UK: Hong Kong law a ‘clear violation’ of China’s obligations
LONDON — The British foreign secretary said Tuesday that China’s proposed national security law for Hong Kong is a “clear violation” of Beijing’s international obligations.
In a statement to the House of Commons, Dominic Raab said “we strongly oppose such an authoritarian law being imposed by China in breach of international law.”
Hong Kong is a former British colony that returned to Chinese rule in 1997, under a “One Country, Two Systems” agreement that guarantees it a high degree of autonomy.
China’s largely ceremonial parliament voted last week to bypass Hong Kong’s legislature and develop and enact national security legislation on its own for the semi-autonomous territory. Critics say the laws could curtail free speech and opposition political activities.
“It would up-end China’s ‘One Country, Two Systems’ paradigm,” Raab said. “And it would be a clear violation of China’s international obligations, including those made specifically to the United Kingdom under the Joint Declaration.”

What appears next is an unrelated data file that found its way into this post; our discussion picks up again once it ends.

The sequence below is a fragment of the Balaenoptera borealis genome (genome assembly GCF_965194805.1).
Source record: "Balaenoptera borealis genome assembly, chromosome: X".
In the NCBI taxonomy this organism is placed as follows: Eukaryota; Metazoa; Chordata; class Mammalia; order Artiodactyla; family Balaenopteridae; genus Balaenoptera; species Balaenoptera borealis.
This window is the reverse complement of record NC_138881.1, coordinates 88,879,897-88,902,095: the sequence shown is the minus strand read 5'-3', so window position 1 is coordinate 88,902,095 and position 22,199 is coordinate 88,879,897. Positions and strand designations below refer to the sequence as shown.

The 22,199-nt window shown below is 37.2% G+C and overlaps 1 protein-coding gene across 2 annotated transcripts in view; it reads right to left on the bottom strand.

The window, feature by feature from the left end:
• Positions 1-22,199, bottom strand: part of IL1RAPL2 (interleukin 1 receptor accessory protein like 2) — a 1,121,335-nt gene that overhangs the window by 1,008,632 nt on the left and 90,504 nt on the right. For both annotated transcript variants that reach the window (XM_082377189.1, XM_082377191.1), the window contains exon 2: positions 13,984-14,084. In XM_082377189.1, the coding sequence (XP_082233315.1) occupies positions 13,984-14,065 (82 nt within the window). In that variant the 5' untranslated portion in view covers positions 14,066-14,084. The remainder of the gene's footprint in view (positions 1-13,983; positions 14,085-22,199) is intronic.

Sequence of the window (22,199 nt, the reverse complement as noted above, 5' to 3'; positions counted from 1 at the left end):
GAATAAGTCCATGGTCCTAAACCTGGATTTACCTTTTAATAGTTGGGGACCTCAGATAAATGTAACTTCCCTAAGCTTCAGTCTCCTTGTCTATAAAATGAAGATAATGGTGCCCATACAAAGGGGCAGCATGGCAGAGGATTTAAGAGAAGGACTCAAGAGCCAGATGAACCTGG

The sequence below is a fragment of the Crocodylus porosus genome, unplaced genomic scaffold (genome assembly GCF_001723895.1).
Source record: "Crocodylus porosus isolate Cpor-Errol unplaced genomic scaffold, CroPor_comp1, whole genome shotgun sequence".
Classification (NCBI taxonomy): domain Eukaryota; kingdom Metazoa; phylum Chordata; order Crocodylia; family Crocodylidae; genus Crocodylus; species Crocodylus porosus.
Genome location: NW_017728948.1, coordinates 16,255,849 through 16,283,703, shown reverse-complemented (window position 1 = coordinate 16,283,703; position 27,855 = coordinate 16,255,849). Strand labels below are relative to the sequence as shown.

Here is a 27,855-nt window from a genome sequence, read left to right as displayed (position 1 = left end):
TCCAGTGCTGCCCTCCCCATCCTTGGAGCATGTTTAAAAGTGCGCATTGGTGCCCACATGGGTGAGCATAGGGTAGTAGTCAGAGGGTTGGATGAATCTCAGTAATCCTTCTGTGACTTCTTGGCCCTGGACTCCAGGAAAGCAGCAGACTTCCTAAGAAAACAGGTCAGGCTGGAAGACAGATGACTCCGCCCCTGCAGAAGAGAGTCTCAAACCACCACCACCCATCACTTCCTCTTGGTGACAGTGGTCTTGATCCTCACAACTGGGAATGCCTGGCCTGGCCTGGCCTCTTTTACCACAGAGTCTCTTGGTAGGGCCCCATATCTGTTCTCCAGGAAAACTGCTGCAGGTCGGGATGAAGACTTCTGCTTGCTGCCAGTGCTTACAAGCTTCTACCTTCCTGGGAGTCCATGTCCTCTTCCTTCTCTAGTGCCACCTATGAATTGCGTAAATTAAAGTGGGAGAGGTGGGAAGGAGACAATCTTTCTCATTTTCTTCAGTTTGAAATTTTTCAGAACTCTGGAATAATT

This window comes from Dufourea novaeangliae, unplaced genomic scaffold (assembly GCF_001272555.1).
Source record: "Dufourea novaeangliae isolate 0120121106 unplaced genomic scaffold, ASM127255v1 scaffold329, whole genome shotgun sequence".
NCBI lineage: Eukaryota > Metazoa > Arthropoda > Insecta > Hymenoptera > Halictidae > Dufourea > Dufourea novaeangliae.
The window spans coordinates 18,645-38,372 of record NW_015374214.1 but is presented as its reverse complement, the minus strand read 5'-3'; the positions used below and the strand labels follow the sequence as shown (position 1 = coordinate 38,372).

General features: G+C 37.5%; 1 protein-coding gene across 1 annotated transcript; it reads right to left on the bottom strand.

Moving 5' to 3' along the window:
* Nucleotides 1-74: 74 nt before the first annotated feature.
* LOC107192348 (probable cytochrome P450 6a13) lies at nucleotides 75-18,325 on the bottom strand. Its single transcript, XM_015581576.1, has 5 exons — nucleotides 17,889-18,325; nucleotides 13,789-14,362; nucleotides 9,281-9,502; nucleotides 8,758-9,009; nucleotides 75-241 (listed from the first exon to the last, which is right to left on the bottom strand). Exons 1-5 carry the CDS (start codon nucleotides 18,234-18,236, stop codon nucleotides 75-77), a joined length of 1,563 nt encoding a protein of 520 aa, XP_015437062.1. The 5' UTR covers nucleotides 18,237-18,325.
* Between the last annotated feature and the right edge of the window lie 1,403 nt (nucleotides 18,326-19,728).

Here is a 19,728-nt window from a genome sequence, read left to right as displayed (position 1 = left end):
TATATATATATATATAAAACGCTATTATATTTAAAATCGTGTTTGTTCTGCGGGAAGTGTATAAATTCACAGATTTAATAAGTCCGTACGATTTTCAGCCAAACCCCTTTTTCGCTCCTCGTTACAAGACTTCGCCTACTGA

He also pledged to “stand by” Hong Kong and uphold Britain’s historic responsibilities to the territory.
“Even at this stage I sincerely hope China will reconsider its approach,” he said. “But if not, the U.K. will not just look the other way when it comes to the people of Hong Kong.”
Britain’s government announced last week that if China follows through with the proposed security law, British officials would open pathways to British citizenship for those Hong Kong residents who hold British National (Overseas) passports. The current six-month visa limit would be extended to 12 months for those passport holders, Raab said.
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